It’s been 25 years since Montreal had a Four Seasons Hotel to call its own, so when news hit that one would open in 2019, excitement was palpable. The foodie buzz was especially strong, as a search was underway for a star chef to head the hotel’s restaurant. Getting (and keeping) someone good would be no mean feat for two reasons: first, because of La Belle Province’s strong culinary culture, big-name chefs from elsewhere don’t always fly here. Gordon Ramsay left just over a year of the launch of his Montreal eatery, and when L’Atelier de Joël Robuchon opened in the Montreal Casino, questions arose as to whether we really needed to import talent when the city has so many famous homegrown chefs. Daniel Boulud has done well with the Ritz-Carlton’s Maison Boulud because he skillfully integrated himself into the local chef community, instead of arriving and telling everyone how things should be done.
Another challenge was the venue itself: hotel restaurants are about as popular here as the Boston Bruins or Toronto Maple Leafs. Save for Boulud’s restaurant and Renoir at the Sofitel, Montreal’s hotel restaurants are viewed as more of a formality than any kind of serious dining destination. Yet the new Four Seasons has taken up the challenge, not only opening one of the swankiest dining rooms Montreal has ever seen, but with the choice of Marcus Samuelsson, hiring a chef who’s sure to offer something new to the seen-it-all Montreal restaurant-goer.
Samuelsson and the Four Seasons crew have spent some two years working on the restaurant and adjacent bar-lounge that bears his name, Marcus. The interior design of the hotel was overseen by Montreal-based Atelier Zébulon Perron, and the dining room is sure to draw oohs and aahs upon entry. But the biggest standout feature is the terrace which has retractable panels that can be opened to offer stunning views of downtown Montreal.
And what will that meal consist of? In late May, the week the restaurant opened, the 48-year-old chef still appears to be tinkering with his menu. Asked for one word to describe it, Samuelsson replies seafood. “We will be serving 80 per cent seafood, 10 per cent meat, 10 per cent vegetables,” he adds, “with an emphasis on sustainability and health. I want to present a version—a light version—of that.” As for the style of dining, “That big open kitchen is about having a connectivity with the chefs. And in the dining room, I want people coming here for different occasions. I want someone in a jacket sitting next to someone in a T-shirt. Everyone is welcome.”
Considering the difficulty of sliding into an already established chef’s scene, I wonder if Samuelsson is feeling welcome. “I have a lot of experience with assimilation,” says the New York–based chef, who was born in Ethiopia, raised in Sweden, and moved to the United States in 1994. “There’s a lot of humility understanding a new place. It’s about gaining knowledge, understanding the culture and the soul of this city. A city has to speak to me, and Montreal does. This is a real place for me, with real memories. I have family in the city. I’ve known the core chefs for a long time, and I’ve met amazing people. I have a connection to Montreal, and that matters.”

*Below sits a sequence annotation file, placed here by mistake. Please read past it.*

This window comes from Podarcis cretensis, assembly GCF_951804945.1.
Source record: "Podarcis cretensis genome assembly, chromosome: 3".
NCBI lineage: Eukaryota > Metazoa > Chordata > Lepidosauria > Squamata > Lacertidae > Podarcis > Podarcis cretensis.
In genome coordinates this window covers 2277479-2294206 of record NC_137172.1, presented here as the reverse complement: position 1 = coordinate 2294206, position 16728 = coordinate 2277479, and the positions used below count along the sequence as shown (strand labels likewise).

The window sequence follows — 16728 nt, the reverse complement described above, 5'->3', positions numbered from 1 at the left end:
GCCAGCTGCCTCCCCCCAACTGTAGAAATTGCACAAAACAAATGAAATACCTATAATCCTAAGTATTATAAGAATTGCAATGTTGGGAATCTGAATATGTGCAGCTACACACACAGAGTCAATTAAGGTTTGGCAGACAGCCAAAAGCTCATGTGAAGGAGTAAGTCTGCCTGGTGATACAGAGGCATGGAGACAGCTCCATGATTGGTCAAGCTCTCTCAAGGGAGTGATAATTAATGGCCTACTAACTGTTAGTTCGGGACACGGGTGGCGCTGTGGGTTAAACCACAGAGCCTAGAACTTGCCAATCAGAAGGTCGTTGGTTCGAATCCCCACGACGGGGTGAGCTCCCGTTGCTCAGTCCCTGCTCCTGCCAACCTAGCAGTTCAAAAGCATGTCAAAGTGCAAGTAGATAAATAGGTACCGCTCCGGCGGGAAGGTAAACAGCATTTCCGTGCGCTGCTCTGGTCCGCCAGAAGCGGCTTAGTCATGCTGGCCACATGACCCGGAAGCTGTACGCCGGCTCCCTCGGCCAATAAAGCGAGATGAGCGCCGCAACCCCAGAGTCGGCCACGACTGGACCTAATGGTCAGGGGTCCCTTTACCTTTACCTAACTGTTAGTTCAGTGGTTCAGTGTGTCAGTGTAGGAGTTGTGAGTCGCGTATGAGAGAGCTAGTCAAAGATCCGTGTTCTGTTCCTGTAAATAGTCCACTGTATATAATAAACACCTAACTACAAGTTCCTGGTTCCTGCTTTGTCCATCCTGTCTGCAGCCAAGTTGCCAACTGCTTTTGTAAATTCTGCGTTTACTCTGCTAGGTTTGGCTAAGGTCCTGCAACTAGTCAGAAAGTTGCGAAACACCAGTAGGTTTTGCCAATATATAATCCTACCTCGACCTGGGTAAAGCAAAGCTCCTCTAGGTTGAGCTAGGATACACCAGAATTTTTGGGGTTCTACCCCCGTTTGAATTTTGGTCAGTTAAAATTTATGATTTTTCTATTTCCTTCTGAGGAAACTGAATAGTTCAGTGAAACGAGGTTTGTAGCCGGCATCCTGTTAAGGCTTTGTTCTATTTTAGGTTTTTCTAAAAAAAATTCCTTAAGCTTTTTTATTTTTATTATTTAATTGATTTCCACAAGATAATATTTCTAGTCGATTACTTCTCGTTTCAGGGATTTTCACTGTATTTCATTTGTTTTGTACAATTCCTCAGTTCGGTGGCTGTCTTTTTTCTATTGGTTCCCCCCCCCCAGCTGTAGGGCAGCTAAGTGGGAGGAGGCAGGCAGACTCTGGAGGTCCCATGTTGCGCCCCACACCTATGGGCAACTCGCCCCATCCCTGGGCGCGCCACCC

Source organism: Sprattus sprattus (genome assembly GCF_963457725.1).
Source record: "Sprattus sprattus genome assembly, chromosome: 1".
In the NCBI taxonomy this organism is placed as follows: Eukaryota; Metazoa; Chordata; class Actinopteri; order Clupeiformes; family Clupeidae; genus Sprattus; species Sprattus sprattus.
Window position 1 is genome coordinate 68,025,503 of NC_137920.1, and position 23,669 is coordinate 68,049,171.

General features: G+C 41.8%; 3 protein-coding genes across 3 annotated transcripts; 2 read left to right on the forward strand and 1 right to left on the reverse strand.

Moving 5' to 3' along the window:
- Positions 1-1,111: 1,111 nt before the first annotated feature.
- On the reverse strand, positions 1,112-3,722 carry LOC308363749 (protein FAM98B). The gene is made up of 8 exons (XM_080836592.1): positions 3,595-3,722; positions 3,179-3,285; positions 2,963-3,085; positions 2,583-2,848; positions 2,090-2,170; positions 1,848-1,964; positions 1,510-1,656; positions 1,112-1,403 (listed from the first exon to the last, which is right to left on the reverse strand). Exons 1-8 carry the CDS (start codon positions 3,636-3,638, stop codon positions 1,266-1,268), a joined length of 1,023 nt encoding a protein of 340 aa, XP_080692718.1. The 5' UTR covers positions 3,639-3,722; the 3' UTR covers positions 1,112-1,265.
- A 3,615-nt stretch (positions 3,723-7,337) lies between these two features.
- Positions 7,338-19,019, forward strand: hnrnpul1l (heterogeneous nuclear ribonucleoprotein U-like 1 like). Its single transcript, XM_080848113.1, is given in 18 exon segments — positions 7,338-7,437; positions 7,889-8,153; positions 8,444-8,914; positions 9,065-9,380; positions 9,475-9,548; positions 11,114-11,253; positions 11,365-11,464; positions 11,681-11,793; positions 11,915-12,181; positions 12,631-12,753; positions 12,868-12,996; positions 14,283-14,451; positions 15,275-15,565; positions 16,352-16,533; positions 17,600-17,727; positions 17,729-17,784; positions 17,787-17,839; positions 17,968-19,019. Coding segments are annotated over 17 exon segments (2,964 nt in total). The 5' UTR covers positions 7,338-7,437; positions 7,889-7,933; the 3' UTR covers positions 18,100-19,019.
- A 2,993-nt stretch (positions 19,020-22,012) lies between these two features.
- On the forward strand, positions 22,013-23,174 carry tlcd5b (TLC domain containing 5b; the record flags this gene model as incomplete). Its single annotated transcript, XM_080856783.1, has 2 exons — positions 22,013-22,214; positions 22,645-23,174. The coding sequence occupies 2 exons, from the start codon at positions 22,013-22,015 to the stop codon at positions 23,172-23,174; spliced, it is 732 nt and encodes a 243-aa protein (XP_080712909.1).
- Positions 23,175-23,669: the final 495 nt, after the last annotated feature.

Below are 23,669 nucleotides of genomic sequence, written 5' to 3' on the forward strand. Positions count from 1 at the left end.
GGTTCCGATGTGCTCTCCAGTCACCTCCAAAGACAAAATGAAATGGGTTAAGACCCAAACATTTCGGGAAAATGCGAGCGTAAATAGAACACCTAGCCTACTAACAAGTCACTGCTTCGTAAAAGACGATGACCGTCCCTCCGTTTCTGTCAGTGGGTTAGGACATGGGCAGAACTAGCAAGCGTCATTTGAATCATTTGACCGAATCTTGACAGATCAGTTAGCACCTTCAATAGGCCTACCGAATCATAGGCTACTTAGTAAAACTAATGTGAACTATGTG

Samuelsson’s style combines international influences with traditional cuisines from Sweden, as well as Africa, Japan, and the neighbourhood he now calls home, Harlem. His famous Harlem restaurant, Red Rooster, serves soul food classics like fried chicken (is anyone making better?), shrimp and grits, mac & greens (macaroni and cheese made with collard greens), and Bourbon-glazed short ribs. But in Montreal, his menu pulls more towards the Scandinavian influences in his cooking, with which he first made his name in the mid ’90s at the restaurant Aquavit, becoming the youngest chef to be awarded a highly coveted three-star review in The New York Times. In that review, he was lauded for “walking a tightrope between Swedish tradition and modern taste.” Sounds a lot like what he’s doing at Marcus.
For the chef, it’s a logical move. “In understanding how and what to cook here, it helped me more to be Scandinavian than a New Yorker on two levels. The climates are similar, which explains this love for root vegetables, hunting, and nature. And as for techniques, there is pickling, preserving, and smoking. It’s a privilege to have this energy of pushing back and forth between two worlds.”
As for the increasingly popular locavore cooking philosophy, Samuelsson is not ready to narrow his focus completely to using only local ingredients, favouring instead “seasonality and deliciousness”. His style is epitomized by a dish we taste together, featuring scallops with hibiscus. “The scallops are local,” he says, “from here in Quebec. The hibiscus is African, and the way they were cured is Scandinavian. There are many ways to have a dialogue with food.”
Though Samuelsson’s home base is Manhattan, his Marcus Samuelsson Group includes 12 restaurants from Bermuda to London, New Jersey to Sweden. Now with a Montreal restaurant in the portfolio, the chef’s itinerary has become that much more crowded. So how often does he plan to make an appearance in his Montreal kitchen? As of May 22, he has been to the restaurant four times—and that’s before it’s even open. “I’m here because I’m not a fool,” he says. “I know how a chef’s presence adds value, but I also want to learn, build knowledge, and build a team. Cooking isn’t part of my life. It’s the only thing I’ve ever done. It’s not a job, it’s who I am. Before I had a car, I had a catering company. I’ve committed my whole life to food.”
Before departing, I have to ask Samuelsson one last burning question: Will his new restaurant be serving poutine, the classic Québécois dish? “No poutine on the menu,” he answers with a laugh. “We haven’t earned that right yet. But,” he says, suddenly serious, “maybe next year.”
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